- Briefing Room
U.S. Department of Transportation
Federal Highway Administration
1200 New Jersey Avenue, SE
Washington, DC 20590
Fixing America's Surface Transportation Act or "FAST Act"
The FAST Act includes several provisions to improve the condition and performance of the national freight network and to support investment in freight-related surface transportation projects.
FAST Act § 8001; 49 U.S.C. 70101-70103, 70201-70204
The FAST Act establishes a national policy of maintaining and improving the condition and performance of the National Multimodal Freight Network (“the Network”), described below, to ensure that the Network provides a foundation for the U.S. to compete in the global economy. The FAST Act specifies goals associated with this national policy related to the condition, safety, security, efficiency, productivity, resiliency, and reliability of the Network, and also to reduce the adverse environmental impacts of freight movement on the Network. These goals are to be pursued in a manner that is not burdensome to State and local governments. [49 U.S.C. 70101]
Within 2 years of enactment, the FAST Act requires DOT to establish (and publish on its website) a national freight strategic plan. DOT will develop (and update) the plan in consultation with State DOTs, MPOs, and other appropriate public and private transportation stakeholders. [49 U.S.C. 70102]
The national freight strategic plan will include—
Within 5 years of completing the national freight strategic plan, and every 5 years thereafter, DOT must update the plan and publish it on its website. [49 U.S.C. 70102]
The FAST Act directs DOT to establish a National Multimodal Freight Network to—
Within 180 days of enactment, DOT must establish an interim Network, to include—
Within one year of enactment, DOT must designate a final National Multimodal Freight Network. Within 5 years after initial designation, and every 5 years thereafter, DOT must redesignate the Network.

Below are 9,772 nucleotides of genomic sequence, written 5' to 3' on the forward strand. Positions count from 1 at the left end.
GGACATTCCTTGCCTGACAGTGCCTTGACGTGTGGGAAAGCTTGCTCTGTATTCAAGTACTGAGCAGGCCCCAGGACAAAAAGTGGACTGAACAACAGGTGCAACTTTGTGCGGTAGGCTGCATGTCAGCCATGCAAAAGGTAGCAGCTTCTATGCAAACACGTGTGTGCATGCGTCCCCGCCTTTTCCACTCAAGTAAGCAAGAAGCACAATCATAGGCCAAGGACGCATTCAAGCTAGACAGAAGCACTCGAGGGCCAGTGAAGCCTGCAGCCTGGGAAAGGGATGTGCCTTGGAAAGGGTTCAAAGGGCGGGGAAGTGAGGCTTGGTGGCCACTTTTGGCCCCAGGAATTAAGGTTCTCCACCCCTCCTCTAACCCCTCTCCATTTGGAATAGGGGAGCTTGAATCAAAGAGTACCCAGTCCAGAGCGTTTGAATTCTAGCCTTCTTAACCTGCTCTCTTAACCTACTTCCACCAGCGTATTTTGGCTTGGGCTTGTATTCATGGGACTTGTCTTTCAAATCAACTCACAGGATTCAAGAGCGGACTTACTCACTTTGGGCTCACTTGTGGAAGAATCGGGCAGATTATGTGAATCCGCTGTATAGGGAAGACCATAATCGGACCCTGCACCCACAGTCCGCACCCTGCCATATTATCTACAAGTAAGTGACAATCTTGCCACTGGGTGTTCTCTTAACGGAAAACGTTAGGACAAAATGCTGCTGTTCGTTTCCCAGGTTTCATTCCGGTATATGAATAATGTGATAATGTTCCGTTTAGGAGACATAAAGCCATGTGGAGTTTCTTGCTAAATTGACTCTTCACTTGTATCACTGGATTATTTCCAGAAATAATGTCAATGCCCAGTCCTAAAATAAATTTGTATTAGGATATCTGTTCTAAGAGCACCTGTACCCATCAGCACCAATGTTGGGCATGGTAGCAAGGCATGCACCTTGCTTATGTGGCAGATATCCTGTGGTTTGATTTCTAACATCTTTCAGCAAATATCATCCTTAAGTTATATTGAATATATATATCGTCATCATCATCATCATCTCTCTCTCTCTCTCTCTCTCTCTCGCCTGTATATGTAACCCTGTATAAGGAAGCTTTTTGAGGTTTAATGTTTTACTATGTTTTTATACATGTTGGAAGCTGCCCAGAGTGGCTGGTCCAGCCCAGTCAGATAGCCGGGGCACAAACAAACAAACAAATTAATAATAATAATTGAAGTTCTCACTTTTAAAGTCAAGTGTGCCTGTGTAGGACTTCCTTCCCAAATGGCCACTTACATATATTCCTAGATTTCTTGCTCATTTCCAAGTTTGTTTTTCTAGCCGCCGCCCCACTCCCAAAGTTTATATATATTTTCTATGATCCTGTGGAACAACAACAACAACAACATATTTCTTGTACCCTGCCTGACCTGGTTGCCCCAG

When designating a final Network, DOT must solicit input from stakeholders, including multimodal freight system users, transportation providers, MPOs, local governments, ports, airports, railroads, and States through a public process. [49 U.S.C. 70103(c)]
The FAST Act requires DOT to encourage each State to establish a State freight advisory committee, to consist of a representative cross-section of public and private freight stakeholders. The role of a State freight advisory committee is to—
[49 U.S.C. 70201]
To receive funding under the National Highway Freight Program (23 U.S.C. 167), the FAST Act requires each State to develop a State freight plan, which must comprehensively address the State’s freight planning activities and investments (both immediate and long-range). A State may develop its freight plan either separately from, or incorporated within, its statewide strategic long-range transportation plan required by 23 U.S.C. 135. Among other requirements, a State freight plan must—
The State must update its freight plan at least every five years, and may update its freight investment plan more frequently than the overall freight plan. [49 U.S.C. 70202(e)]
Within one year of enactment, the FAST Act requires DOT to begin developing new tools (and improving existing tools) to support an outcome-oriented, performance-based approach to the evaluation of proposed freight-related and other transportation projects. [49 U.S.C. 70203]
The FAST Act continues the requirement for DOT to provide Congress with a biennial report on the condition and performance of the National Highway Freight Network. [FAST Act § 1116; 23 U.S.C. 167(h)]